Highly characterized by the ballooning of the aorta wall, abdominal aortic aneurysm (AAA) had been inflicting 8% of individuals aged 65 specially the male population. When the normal diameter of the abdominal aorta reaches more than 50% of its actual size, it deteriorates the main vessel that carries blood from the heart to the rest of the body. As the blood passes through the aorta, it creates a pressure that pounds the diluted wall and therefore swells and grow like a balloon. Once this swelling worsens, there is a possibility that it will rupture, therefore creating more danger to the person who has it.
So what can one do about Triple A? Before we discuss the possible treatments, let us start first in diagnosing it. How is AAA detected?
In most cases, abdominal aortic aneurysm has no symptoms, making it difficult to be detected. The usual examination is aided by an X-ray. Through this, images of a ballooning can be seen. When a person feels an irregular pulse in his abdomen, he can tell this to the doctor who can then use a stethoscope to listen to rough sounds caused by the abnormality of blood flow within the abdominal aorta or in the aneurysm itself. Ultrasound is also an effective way to detect Triple A. Aside from these health screenings, a person can determine himself the presence of a possible ballooning of the aorta wall. Aside from the irregular pulse in the abdomen, as the aneurysm extends, it will likely result to pain in the abdomen and even in the back.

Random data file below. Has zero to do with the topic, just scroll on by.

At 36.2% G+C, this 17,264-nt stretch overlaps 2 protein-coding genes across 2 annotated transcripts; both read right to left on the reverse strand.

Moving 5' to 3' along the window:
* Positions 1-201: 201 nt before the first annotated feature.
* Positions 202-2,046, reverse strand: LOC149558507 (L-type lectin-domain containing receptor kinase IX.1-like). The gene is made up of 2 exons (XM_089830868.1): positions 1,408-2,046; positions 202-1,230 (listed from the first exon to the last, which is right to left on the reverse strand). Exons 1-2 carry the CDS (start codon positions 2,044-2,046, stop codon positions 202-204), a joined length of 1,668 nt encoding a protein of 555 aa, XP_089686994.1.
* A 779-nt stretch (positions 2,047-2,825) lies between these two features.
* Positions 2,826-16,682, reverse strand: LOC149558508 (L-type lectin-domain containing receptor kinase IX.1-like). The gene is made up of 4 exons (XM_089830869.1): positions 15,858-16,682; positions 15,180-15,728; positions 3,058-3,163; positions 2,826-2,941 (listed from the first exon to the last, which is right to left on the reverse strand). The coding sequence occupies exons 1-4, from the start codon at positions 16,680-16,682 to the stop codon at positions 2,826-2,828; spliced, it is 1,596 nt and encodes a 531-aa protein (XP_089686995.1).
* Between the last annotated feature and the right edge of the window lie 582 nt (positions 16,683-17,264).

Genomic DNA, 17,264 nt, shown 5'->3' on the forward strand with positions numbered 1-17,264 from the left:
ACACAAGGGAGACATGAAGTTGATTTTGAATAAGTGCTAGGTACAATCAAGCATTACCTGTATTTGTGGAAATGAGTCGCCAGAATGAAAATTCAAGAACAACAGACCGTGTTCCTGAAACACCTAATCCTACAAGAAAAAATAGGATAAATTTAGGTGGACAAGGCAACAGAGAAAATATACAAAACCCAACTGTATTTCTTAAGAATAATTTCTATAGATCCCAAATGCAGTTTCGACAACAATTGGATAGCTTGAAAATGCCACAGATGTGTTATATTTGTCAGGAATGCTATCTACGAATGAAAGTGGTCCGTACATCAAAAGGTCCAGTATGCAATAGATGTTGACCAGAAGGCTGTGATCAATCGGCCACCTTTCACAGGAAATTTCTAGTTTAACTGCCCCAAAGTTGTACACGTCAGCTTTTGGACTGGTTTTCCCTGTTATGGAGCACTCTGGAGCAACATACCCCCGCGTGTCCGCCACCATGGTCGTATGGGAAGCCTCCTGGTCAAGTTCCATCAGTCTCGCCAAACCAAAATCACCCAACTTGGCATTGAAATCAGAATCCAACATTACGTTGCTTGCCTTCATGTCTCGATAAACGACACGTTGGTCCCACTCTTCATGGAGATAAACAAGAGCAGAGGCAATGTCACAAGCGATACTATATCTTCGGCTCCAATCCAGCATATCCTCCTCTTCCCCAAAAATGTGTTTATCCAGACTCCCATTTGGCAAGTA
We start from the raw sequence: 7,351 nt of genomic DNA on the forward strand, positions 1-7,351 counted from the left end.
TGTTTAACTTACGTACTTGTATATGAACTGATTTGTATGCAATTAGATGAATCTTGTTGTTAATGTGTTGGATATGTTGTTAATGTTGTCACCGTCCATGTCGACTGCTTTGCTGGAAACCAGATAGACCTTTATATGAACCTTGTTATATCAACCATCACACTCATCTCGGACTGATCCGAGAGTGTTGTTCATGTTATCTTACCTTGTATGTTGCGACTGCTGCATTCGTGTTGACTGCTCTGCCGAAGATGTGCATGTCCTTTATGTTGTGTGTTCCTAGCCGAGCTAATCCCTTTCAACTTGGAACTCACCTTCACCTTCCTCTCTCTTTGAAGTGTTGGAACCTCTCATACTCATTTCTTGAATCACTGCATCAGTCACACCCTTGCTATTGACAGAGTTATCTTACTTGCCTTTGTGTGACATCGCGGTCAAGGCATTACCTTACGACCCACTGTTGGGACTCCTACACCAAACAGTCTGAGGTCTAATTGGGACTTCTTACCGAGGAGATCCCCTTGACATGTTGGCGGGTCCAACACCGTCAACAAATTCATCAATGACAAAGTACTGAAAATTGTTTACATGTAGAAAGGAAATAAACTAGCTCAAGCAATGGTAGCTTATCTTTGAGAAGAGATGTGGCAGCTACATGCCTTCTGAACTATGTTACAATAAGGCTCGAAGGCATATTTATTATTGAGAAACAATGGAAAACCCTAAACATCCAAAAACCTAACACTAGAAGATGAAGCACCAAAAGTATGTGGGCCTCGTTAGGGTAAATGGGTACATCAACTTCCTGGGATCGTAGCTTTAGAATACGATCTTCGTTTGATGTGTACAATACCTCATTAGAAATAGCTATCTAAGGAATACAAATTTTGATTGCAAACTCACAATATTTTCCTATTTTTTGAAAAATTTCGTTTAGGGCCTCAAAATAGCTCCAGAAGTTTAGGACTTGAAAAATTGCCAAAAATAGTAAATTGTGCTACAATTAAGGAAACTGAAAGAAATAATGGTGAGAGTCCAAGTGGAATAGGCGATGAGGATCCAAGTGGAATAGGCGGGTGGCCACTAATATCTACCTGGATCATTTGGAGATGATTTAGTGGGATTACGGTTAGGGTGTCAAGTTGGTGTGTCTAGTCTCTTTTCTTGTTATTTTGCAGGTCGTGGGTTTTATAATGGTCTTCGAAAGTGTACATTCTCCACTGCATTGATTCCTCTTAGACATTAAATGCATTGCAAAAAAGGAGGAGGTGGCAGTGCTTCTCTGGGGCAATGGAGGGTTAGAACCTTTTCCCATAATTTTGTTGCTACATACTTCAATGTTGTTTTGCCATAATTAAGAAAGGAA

What to expect after the screening?
There are three possible results that one can expect from the health tests. First is Normal, meaning the size of the aorta is regular (3cm) and no ballooning of the aorta wall is seen. Second is Small Aneurysm which means there’s a small irregularity in the aorta’s normal size wherein it can reach up to 4.4cm. Additionally, those who have an aortic diameter of 4.5-5.4cm is also included in the small aneurysm. Lastly, those who have an aorta size of 5.5cm and above will have the Large Aneurysm result and will be advised to undergo surgery.
Is surgery the solution? Other Possible Treatments for AAA
For those who have do not have a Large Aneurysm, it is suggested not to undergo operation anymore. There are other treatments to choose from. One is watchful waiting. This is suggested to those with small AAA’s. One will just monitor the aneurysm with the supervision of a vascular disease specialist. Also, there’s the interventional repair.
In this type of treatment, interventional radiologists serve as vascular experts who perform invasive treatment. Through imaging, a catheter and graft will be placed inside the patient’s artery. All it takes is a small incision in the groin area wherein the stent graft is inserted to the femoral artery to reach the aortic aneurysm. Through this stent graft, the ballooning of the aorta wall can be solved as it forms new walls within the blood vessel to allow regular blood passage.